The bill’s own explanatory preface, from the draft version released on June 22, puts this argument above all others. “Given the significant ramifications of conversion in Israel vis-à-vis civil standing; out of consideration for appropriate public order [in Hebrew the term ‘public order’ is often used to mean a clear legal and bureaucratic order]; the need for close state oversight of an issue of such high public importance; the desire to prevent splintering the status [of Jews by making some eligible for citizenship and some not] and thus dividing the nation — the bill establishes that a conversion in Israel that has the power to confer rights, among them the rights granted under the Law of Return, is a conversion done under sponsorship of the state only, as opposed to conversion in various private frameworks that are not arranged and overseen [by the state].”
And, finally, there is the simpler point of the current status quo. The Neeman Commission, appointed in June 1997 and headed by then-minister of finance Yaakov Neeman, established today’s policy, even if it was never formally codified in law: To wit, only Orthodox state institutions may carry out the conversions, but a shared Reform-Conservative-Orthodox education system would teach and prepare the converts. (In practice, this system only really operates in any meaningful sense in the army, where a conversion system is provided along the Neeman model through a special court system under the auspices of the Prime Minister’s Office.) Thus are satisfied the state’s demand for oversight over what is not an exclusively religious act, but also a naturalization process, as well as the halachic demands of the Orthodox and the demand for recognition by the Reform and Conservative.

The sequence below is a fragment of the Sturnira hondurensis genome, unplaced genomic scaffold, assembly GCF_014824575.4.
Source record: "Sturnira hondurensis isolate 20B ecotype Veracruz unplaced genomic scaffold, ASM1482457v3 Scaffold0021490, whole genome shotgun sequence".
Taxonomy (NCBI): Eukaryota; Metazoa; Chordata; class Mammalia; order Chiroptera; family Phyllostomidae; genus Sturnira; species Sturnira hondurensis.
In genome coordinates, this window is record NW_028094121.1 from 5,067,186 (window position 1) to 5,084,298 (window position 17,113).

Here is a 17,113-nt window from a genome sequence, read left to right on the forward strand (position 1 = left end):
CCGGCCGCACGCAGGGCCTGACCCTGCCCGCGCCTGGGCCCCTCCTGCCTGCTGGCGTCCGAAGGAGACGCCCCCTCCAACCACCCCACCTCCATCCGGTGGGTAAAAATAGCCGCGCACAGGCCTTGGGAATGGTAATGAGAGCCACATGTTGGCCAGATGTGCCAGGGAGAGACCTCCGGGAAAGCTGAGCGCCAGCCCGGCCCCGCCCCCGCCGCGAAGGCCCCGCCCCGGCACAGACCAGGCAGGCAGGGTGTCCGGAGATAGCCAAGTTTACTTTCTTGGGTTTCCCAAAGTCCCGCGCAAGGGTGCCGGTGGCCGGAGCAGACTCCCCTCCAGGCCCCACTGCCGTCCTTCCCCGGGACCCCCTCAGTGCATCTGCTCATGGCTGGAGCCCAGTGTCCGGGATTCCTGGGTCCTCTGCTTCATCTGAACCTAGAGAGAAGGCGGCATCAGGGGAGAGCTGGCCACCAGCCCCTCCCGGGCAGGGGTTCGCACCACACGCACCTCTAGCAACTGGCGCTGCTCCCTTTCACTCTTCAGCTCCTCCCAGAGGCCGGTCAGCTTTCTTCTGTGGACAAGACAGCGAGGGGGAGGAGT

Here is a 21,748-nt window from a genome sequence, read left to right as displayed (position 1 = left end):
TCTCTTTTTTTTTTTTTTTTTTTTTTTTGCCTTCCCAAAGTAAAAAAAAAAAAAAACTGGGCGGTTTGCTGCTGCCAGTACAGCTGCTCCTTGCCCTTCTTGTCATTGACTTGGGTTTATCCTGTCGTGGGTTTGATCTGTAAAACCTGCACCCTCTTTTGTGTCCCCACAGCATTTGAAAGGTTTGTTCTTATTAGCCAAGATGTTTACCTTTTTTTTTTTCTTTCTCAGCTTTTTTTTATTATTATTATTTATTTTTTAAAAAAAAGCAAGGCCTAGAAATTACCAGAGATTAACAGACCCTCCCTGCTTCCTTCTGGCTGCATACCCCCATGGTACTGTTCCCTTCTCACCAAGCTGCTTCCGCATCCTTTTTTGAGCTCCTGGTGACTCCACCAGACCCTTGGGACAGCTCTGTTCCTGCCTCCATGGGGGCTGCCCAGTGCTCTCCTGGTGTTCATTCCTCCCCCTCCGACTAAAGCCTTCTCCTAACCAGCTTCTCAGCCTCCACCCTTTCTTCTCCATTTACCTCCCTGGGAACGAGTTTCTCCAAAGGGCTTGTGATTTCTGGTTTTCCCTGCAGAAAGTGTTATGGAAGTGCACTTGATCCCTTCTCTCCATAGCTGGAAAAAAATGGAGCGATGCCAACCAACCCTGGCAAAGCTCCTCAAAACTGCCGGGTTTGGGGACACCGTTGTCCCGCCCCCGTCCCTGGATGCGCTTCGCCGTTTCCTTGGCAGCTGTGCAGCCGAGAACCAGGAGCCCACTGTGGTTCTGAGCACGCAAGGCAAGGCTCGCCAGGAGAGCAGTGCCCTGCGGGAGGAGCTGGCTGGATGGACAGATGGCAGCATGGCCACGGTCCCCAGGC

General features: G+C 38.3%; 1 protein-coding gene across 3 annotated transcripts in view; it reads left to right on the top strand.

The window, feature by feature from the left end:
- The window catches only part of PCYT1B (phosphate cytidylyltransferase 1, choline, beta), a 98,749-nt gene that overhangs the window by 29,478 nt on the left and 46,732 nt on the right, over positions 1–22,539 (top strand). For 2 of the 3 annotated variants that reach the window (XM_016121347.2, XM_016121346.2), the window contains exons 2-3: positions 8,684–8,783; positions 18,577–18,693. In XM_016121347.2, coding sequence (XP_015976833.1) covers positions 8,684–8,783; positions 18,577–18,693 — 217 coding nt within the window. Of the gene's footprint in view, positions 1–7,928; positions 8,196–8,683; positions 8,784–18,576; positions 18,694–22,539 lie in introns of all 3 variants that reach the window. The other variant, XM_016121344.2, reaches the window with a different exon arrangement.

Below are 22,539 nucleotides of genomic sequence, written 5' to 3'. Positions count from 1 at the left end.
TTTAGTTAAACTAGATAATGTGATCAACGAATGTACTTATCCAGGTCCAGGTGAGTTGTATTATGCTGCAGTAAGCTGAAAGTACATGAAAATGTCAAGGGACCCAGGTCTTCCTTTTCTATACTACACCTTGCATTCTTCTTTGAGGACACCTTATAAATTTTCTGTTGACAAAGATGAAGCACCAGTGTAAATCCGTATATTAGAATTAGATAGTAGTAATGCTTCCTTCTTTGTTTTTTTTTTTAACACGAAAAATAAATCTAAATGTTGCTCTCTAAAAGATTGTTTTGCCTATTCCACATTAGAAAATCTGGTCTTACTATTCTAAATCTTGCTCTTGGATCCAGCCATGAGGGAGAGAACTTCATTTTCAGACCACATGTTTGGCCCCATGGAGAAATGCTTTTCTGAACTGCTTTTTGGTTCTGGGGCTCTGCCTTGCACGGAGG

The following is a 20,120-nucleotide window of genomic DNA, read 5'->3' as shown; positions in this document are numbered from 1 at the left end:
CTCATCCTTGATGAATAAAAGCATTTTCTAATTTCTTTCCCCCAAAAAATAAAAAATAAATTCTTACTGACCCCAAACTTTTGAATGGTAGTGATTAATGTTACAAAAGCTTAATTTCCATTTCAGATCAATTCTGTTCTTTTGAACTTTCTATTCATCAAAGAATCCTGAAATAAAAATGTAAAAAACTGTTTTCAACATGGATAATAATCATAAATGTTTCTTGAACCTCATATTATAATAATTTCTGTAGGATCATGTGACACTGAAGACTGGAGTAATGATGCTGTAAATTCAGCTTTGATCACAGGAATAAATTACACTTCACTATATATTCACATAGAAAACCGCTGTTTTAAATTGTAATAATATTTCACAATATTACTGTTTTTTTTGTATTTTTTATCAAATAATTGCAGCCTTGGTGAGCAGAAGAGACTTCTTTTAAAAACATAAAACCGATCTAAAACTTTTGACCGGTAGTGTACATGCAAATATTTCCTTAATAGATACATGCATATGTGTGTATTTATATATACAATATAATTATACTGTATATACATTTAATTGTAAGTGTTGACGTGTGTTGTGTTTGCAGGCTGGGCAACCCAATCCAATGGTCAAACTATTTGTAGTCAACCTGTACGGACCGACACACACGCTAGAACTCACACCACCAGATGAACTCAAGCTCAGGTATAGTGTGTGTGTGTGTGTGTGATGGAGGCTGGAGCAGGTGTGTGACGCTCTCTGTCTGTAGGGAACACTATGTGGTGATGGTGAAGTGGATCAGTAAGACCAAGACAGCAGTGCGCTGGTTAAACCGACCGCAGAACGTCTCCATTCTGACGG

The biggest compromise here, of course, came from the liberal streams, but the leaders of Reform and Conservative Jewry explained this to their constituencies in the late 1990s as a sacrifice made for the sake of Jewish unity.
It is vital to understand that the Neeman proposals essentially established two different standards for Israeli recognition of conversions. Inside Israel, conversion is only recognized where it counts — for citizenship — via the bottleneck of the Orthodox state rabbinate. Outside Israel, in a policy established by several High Court of Justice rulings and government decisions over the years, any conversion carried out in a “recognized Jewish community” that the community itself accepts as a valid conversion would be recognized by the State of Israel.